After talking with David Kresh, who at the time was the Library’s poetry specialist, and receiving several similar questions from people unable to find their poems despite knowing the titles and ISBNs of the books in which they were supposed to appear, I decided to research the matter more fully. I soon discovered an entire world of amateur poetry contests and vanity press poetry publishers, some of which, as part of their standard practices, print different poems in each copy of an anthology they publish. Middle school and high school students are among the groups most likely to submit their poems to these contests, which are all now found online.

To help people better understand the practices of amateur poetry publishers and how to locate poems submitted to these publishers, I created an amateur poetry anthology Web guide. Ever since, I’ve found that more and more people have begun asking the Library for help locating their poems, and I now answer hundreds of these inquiries each year.

Tell us about a memorable interaction with a K-12 teacher or student.

I receive a number of questions from high school students in Texas participating in University Interscholastic League (UIL) poetry and prose competitions. In order to compete in some UIL events students must provide documentation proving that an author was born after a certain year (e.g., 1960) and submit additional proof, for the poetry competition, that the work being used is a poem and not a piece of prose. Often, the poets whose works students choose for these competitions are not widely known and there is no “official” source of information providing their birth dates. Fortunately I’m usually able to track down an author’s contact information through a social networking site such as Twitter, Facebook, or LinkedIn, and then suggest that the students (or his or her teacher) contact the poet directly with their questions. During the past few years I’ve heard from several excited high school students who received warm responses from the poets they contacted. They reported that the poets were glad to provide the requested information and flattered that a student would take such an interest in their poetry. I’m absolutely thrilled every time I hear that from a student  who successfully got in touch with a poet –these types of early positive encounters are how lifelong readers, writers, and thinkers are created.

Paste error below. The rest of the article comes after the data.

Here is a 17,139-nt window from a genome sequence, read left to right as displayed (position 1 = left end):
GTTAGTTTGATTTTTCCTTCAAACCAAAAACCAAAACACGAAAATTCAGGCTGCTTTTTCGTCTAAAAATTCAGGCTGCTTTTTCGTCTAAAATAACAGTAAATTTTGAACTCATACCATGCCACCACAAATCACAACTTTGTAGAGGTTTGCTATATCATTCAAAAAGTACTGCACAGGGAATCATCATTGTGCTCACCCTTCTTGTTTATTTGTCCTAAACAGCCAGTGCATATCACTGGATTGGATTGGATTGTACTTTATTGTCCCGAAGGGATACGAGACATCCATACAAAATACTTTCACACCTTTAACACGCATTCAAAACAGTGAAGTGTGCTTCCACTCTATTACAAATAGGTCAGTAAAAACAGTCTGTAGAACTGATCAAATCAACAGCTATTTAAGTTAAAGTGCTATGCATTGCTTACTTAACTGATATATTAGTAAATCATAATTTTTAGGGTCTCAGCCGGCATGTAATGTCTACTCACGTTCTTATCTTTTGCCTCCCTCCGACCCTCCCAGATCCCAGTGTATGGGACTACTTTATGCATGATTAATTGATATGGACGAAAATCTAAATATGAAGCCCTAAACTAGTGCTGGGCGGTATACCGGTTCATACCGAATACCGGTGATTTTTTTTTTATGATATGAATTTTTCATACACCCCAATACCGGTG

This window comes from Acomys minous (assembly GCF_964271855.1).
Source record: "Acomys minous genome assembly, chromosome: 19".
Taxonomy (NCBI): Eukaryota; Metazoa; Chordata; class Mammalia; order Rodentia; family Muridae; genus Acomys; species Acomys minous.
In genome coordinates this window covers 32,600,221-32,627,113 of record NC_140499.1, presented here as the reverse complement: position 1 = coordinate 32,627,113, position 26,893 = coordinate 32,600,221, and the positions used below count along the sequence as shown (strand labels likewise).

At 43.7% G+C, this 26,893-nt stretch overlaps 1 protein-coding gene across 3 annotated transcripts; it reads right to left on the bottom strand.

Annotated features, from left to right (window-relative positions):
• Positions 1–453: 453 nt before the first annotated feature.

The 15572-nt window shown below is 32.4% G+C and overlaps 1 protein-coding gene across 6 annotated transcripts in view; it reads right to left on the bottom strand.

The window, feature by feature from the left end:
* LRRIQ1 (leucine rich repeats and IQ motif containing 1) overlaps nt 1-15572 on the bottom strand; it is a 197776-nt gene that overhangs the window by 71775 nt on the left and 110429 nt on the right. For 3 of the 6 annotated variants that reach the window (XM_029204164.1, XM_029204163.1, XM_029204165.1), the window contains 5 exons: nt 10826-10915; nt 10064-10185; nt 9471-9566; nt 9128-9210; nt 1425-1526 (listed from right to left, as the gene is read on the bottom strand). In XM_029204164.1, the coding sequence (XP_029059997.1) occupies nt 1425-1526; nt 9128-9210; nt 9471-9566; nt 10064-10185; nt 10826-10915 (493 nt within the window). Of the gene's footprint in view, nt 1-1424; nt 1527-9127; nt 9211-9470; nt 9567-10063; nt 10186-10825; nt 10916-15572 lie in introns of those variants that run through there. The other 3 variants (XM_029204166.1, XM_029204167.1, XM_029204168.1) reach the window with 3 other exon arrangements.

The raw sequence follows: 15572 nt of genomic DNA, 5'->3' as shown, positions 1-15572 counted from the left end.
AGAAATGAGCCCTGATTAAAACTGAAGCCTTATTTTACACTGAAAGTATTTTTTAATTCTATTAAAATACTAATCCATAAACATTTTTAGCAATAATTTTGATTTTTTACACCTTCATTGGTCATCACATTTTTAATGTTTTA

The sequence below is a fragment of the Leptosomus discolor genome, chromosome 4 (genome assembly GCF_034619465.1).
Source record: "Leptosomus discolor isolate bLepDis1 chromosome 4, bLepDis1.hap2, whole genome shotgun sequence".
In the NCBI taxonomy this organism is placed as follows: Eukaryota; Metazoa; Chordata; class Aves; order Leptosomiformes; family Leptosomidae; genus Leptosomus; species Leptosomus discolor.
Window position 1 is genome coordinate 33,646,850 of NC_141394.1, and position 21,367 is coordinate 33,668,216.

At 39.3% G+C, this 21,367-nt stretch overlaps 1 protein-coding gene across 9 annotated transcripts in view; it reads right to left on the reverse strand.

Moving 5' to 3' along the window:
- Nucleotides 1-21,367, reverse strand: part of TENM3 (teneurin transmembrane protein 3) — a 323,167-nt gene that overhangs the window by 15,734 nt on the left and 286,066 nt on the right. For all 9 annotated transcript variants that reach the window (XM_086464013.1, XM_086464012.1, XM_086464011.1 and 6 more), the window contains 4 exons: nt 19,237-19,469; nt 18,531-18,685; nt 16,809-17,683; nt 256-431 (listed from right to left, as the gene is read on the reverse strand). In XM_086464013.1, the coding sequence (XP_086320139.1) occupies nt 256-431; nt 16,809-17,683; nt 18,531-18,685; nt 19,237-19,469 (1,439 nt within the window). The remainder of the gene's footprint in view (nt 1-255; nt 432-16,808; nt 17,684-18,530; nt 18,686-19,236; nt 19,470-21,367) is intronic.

What’s one thing you’d like to tell teachers about the materials that you work with?

The online poetry and literature resources I regularly use cut across most of the Library’s Web site and collections. Our Teachers Page and some of our Web guides do a great job of compiling many of these and providing historical and literary context for them, but there are countless items wonderful for use in the classroom that can be found only through deep searching of our site—something many teachers may lack the time to do. I encourage you to contact me or another librarian if you need help locating appropriate materials and resources for use in the classroom. We can suggest search strategies that you might not have considered, identify hidden gems that you might want to use, and help save some of your limited, precious time. Please take advantage of us!


  1. What a great resource! Thank you for sharing!